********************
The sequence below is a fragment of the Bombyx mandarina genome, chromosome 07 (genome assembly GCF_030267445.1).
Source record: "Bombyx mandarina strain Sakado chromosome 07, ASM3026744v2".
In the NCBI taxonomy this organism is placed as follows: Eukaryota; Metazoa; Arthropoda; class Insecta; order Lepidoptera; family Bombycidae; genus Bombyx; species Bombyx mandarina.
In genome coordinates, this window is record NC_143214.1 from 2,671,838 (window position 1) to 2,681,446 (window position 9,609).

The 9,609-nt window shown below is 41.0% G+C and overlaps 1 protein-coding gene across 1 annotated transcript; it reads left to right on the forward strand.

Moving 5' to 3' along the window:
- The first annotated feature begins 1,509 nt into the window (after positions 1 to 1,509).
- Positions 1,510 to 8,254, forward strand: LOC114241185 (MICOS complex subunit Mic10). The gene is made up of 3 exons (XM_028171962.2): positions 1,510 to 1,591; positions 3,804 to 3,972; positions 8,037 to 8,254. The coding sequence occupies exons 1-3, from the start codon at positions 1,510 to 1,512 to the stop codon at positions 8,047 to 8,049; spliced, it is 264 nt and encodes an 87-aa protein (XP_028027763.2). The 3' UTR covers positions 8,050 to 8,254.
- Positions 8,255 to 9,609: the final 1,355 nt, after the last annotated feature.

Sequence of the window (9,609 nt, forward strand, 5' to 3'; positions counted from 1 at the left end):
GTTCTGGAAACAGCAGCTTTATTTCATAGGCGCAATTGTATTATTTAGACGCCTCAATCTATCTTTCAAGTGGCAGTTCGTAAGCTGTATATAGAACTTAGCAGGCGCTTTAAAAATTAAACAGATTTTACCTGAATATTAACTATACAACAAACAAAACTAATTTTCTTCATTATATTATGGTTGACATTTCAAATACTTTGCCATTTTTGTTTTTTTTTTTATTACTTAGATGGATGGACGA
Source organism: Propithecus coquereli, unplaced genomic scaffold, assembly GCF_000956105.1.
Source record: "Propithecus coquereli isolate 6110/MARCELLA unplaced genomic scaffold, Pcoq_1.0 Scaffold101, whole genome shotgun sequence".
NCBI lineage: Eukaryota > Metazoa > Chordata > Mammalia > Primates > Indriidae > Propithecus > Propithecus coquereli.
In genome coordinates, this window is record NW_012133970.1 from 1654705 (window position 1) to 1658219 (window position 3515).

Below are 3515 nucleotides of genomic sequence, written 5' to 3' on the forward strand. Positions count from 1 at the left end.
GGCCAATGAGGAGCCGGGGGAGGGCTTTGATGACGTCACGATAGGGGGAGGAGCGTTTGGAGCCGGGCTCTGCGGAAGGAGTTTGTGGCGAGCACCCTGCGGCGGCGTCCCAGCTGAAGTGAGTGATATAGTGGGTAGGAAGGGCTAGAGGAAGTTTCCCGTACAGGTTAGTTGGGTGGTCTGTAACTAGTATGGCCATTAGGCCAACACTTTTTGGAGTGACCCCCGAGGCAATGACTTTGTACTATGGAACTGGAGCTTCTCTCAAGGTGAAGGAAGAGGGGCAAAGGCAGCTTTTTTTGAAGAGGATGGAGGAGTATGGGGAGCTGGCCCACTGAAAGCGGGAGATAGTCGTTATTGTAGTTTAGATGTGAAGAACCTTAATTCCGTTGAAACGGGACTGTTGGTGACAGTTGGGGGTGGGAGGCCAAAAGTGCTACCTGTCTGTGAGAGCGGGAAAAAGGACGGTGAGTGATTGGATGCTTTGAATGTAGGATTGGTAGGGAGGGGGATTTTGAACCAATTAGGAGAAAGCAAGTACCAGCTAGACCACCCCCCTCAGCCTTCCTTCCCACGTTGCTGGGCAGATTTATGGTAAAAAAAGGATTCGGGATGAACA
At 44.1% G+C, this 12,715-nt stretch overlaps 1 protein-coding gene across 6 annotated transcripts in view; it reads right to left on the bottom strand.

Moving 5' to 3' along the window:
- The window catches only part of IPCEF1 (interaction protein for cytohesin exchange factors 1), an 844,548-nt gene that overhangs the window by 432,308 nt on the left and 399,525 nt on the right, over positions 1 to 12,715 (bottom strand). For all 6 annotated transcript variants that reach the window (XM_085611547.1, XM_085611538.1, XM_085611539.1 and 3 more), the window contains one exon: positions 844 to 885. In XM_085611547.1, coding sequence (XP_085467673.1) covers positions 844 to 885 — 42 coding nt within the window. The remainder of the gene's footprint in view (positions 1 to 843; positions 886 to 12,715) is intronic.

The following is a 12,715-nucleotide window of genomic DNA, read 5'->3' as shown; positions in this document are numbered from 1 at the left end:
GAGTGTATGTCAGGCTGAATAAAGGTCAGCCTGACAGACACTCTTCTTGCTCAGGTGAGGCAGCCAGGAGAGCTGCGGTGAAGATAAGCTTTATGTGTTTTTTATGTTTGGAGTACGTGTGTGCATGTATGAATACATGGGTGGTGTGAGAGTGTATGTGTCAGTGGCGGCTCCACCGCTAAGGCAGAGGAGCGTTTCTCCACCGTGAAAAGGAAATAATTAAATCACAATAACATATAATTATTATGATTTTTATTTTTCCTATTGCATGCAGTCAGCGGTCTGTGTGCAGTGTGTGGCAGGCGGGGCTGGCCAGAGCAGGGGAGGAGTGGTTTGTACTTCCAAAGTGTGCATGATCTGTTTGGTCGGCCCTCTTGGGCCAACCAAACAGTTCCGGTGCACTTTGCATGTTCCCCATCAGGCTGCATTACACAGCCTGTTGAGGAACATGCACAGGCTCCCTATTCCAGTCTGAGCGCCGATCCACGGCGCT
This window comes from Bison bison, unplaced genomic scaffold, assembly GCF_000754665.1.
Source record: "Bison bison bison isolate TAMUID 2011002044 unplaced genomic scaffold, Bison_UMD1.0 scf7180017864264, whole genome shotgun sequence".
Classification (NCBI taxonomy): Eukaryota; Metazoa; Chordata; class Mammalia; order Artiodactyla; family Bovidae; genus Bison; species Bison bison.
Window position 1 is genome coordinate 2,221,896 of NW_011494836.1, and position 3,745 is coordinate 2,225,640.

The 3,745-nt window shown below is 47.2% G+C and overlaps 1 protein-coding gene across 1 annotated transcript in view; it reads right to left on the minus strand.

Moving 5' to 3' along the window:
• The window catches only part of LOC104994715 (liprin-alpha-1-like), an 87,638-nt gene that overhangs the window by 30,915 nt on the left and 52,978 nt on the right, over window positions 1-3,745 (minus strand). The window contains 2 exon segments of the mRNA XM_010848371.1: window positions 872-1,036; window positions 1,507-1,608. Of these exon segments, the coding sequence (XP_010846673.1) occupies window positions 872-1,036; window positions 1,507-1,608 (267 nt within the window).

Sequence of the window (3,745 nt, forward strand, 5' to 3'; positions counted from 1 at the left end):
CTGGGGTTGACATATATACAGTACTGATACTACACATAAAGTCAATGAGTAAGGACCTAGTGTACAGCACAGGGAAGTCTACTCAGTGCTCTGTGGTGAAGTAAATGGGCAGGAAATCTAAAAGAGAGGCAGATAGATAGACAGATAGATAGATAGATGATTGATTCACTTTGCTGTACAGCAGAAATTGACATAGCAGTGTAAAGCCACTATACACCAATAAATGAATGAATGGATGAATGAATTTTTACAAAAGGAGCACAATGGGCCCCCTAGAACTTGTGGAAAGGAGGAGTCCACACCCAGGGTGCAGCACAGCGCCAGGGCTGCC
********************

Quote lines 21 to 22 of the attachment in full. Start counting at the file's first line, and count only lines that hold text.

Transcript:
The following is a 12,715-nucleotide window of genomic DNA, read 5'->3' as shown; positions in this document are numbered from 1 at the left end:
GAGTGTATGTCAGGCTGAATAAAGGTCAGCCTGACAGACACTCTTCTTGCTCAGGTGAGGCAGCCAGGAGAGCTGCGGTGAAGATAAGCTTTATGTGTTTTTTATGTTTGGAGTACGTGTGTGCATGTATGAATACATGGGTGGTGTGAGAGTGTATGTGTCAGTGGCGGCTCCACCGCTAAGGCAGAGGAGCGTTTCTCCACCGTGAAAAGGAAATAATTAAATCACAATAACATATAATTATTATGATTTTTATTTTTCCTATTGCATGCAGTCAGCGGTCTGTGTGCAGTGTGTGGCAGGCGGGGCTGGCCAGAGCAGGGGAGGAGTGGTTTGTACTTCCAAAGTGTGCATGATCTGTTTGGTCGGCCCTCTTGGGCCAACCAAACAGTTCCGGTGCACTTTGCATGTTCCCCATCAGGCTGCATTACACAGCCTGTTGAGGAACATGCACAGGCTCCCTATTCCAGTCTGAGCGCCGATCCACGGCGCT